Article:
Spanish Version

Is the Legislative Branch Controlled by the Executive?

Is the Judicial branch controlled by the Executive?

Is the National Electoral Council controlled by the Executive?

Is the new Citizens' Power (the Public Prosecutor, the Office of the Comptroller and the Peoples' Advocate) controlled by the Executive?

Are the Supreme Court Justices biased in the discharge of their Duties?

Is the Independence of the Judicial Career respected?

Do Venezuelan Courts respect Constitutional Law principles?

Is the Supreme Court at the service of the Administration?

Is the National Electoral Council (CNE) an Impartial Body?

Does the CNE Address The Interests of Civil Society or those of the Government?

Does the National Electoral Council Act In Conformity to the law?

Is voting by way of electronic machines reliable?

Does the Electoral Register (RE) contain true and precise information?

Are the media really independent?

Does the Penal Code limit freedom of expression?

Are journalists persecuted, threatened or harassed because of the way they cover the news?

Are human rights violated in Venezuela ?

Does discrimination on political grounds exist in Venezuela?

Are there political prisoners in Venezuela ? Are people persecuted for political reasons?

Are those active in the defense of democracy in Venezuela persecuted and imprisoned?

Are private life and private property respected?

Is freedom in education respected?

Have the human rights of the April 2002 victims been respected and have those responsible been indicted?

Is the Executive ruling under a military style?

Is the political parties system declining in Venezuela?

Are traditional trade-union organizations being respected?

Is the civil society allowed to exercise the functions conferred by the Constitution?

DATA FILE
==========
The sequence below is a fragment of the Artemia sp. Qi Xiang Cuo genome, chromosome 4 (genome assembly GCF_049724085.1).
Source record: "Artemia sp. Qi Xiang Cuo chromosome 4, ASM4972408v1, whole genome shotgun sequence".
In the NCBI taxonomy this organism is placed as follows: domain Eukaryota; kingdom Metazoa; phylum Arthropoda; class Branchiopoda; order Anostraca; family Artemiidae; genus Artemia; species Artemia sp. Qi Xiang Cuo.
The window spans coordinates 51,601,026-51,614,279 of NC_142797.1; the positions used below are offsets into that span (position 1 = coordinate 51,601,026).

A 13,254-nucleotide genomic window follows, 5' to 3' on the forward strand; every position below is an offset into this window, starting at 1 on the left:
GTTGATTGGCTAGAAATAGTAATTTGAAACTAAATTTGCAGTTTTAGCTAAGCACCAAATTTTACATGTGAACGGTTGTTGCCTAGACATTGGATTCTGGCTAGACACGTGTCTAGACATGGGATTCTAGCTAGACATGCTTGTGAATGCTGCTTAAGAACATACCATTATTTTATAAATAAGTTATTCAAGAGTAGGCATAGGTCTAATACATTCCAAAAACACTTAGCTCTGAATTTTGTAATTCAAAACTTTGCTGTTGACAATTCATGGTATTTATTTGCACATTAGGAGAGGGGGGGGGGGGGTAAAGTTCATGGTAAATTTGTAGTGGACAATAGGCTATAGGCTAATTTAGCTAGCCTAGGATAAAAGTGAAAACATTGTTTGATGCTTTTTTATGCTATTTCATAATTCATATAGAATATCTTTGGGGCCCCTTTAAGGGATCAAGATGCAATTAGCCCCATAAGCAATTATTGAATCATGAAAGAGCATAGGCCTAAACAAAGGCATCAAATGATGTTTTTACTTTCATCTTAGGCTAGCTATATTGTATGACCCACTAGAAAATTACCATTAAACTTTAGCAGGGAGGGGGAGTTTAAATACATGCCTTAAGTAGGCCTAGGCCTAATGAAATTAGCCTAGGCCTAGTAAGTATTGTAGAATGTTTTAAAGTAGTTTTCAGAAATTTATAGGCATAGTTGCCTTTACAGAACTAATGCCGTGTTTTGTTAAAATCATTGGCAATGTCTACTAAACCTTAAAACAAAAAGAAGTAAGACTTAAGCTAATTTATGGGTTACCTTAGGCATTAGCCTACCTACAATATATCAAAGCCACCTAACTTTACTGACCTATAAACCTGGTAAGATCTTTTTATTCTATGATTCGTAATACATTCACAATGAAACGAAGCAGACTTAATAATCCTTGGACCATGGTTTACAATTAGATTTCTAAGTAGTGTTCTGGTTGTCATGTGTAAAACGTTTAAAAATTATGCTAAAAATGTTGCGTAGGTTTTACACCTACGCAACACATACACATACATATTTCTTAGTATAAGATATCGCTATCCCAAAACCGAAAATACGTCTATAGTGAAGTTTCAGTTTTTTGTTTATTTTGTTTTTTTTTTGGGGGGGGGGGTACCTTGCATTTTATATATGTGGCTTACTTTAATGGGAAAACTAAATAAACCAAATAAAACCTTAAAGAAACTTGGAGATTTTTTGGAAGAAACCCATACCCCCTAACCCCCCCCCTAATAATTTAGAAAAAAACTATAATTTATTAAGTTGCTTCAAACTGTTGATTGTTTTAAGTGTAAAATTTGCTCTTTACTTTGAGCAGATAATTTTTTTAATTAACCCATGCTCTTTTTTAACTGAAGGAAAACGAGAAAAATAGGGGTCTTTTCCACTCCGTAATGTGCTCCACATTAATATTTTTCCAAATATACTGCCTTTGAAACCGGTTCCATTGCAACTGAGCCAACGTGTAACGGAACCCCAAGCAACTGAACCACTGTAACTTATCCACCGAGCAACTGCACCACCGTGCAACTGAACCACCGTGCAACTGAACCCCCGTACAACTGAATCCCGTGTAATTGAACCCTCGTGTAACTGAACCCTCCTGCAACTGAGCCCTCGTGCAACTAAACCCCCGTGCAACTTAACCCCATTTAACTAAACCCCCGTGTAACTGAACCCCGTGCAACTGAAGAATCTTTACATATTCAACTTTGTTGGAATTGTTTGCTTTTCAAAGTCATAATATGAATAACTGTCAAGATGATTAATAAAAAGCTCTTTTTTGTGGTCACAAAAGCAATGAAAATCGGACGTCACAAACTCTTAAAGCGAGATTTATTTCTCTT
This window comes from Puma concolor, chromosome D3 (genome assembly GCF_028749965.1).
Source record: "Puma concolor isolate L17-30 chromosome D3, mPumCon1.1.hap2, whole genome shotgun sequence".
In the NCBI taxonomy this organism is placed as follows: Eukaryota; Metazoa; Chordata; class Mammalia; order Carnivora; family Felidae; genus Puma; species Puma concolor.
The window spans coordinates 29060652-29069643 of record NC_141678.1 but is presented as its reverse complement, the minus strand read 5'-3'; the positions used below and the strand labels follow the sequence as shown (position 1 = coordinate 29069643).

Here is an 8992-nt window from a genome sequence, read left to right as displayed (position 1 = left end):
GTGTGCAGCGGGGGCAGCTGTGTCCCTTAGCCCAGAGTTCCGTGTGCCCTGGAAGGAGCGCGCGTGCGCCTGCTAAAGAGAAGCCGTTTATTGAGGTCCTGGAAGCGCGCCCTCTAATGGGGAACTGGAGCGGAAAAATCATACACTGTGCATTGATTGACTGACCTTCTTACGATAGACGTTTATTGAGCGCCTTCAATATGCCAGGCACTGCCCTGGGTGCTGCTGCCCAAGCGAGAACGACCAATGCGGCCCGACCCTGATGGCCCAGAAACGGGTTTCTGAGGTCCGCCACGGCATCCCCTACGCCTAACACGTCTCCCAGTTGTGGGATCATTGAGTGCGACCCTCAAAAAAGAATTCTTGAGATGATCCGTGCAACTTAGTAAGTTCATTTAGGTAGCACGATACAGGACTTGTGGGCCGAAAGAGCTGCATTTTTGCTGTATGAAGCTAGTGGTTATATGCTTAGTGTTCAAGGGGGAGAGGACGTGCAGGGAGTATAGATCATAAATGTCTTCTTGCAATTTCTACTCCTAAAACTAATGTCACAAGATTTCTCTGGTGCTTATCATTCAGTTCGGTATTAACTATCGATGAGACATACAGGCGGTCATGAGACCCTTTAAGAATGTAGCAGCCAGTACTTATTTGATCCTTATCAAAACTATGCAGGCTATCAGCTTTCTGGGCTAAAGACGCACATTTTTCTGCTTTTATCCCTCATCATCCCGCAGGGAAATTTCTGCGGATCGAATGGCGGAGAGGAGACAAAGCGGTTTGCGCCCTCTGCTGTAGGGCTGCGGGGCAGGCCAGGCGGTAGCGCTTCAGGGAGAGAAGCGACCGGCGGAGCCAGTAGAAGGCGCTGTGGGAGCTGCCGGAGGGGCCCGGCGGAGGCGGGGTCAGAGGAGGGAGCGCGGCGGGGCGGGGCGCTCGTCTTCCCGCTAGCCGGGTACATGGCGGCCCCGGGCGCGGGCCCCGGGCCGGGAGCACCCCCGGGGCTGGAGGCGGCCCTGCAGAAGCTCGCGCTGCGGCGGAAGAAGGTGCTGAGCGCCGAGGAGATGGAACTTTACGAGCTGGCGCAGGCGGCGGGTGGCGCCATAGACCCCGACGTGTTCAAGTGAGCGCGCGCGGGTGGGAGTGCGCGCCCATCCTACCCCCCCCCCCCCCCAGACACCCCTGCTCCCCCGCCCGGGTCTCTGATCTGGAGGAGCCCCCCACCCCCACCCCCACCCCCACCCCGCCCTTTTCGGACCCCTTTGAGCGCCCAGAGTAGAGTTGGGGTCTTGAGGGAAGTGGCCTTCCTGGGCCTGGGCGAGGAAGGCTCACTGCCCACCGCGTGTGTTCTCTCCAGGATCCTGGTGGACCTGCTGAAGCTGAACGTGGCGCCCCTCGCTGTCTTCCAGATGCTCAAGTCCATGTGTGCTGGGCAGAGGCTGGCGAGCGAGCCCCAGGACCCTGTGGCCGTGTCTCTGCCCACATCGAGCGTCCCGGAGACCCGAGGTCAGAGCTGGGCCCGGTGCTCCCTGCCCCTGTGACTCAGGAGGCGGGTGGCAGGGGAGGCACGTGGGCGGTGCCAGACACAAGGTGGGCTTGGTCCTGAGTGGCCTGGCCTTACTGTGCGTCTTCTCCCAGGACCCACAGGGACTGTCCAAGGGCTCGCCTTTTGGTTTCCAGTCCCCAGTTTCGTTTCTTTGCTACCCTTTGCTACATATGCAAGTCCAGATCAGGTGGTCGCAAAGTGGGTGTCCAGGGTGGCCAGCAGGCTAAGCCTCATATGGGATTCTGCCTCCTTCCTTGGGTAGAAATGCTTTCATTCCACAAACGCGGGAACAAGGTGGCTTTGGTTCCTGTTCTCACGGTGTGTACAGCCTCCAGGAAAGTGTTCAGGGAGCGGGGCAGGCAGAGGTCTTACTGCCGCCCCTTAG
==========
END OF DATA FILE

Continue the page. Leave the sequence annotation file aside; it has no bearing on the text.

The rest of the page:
Transparency of the electoral power
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1. Article 19 of the Basic Law of the Electoral Power, passed in October 2002 by the National Assembly (AN), states that the Postulations Committee is comprised of 21 members. This Committee is in charge of evaluating and presenting to the National Assembly candidates for the National Electoral Council (CNE) which, by definition, must be comprised of members of civil society (Article 295 of the Constitution). Eleven of the CNE's 21 members are congressmen. The official position whereby congressmen can be members of the CNE since they are members of civil society contradicts not only Article 296 of the Constitution, but also a November 21, 2002 ruling by the Supreme Court of Justice, which reads:

  • ". As the State is comprised of citizens who belong to political associations, civil society must be different from these associations, whose representatives are parties or political groups. Consequently, political organizations do not comprise civil society but rather the political society whose fields of action are defined by the Constitution and the body of laws. Therefore, any kind of party participation by the body corporate corrupts their condition as organizations representing civil society." ( No. 1395, Exp.00-1901, of 21 November 2000, on the case of the Governors against the Ministry of Finance).

2. Article 296 of the Constitution states that the CNE must be appointed ".by the National Assembly by two thirds of its members". However, the current CNE was appointed by the Supreme Court of Justice on two separate occasions, on August 25, 2003 and on January 20, 2005.

3. In view of the institutional void resulting from the National Assembly's failure to appoint the members of the CNE, on August 25, 2003 the Supreme Court proceeded to appoint them "taking into account consultations carried out with the political parties represented in the national Assembly." This procedure contravenes Articles 294 and 296 of the Constitution and Article 9.4 of the LOPE, aimed at insuring the impartial membership of an organization that should be free from party affiliations.

4. In its first designation of the CNE, the Supreme Court overstepped its authority regarding its power to offset a "legislative dereliction of duties" by appointing the CNE's Secretary, William Pacheco; the CNE's Legal Council, Andrés Brito; the members of the subordinate bodies (the National Electoral Junta, the Registry and Electoral Office Commission and the Political Participation and Financing Commission) and the members of the Political Participation Council. The Supreme Court also overstepped its authority by appointing the CNE's President and Vice-President, a decision that should be taken internally by the CNE's five directors.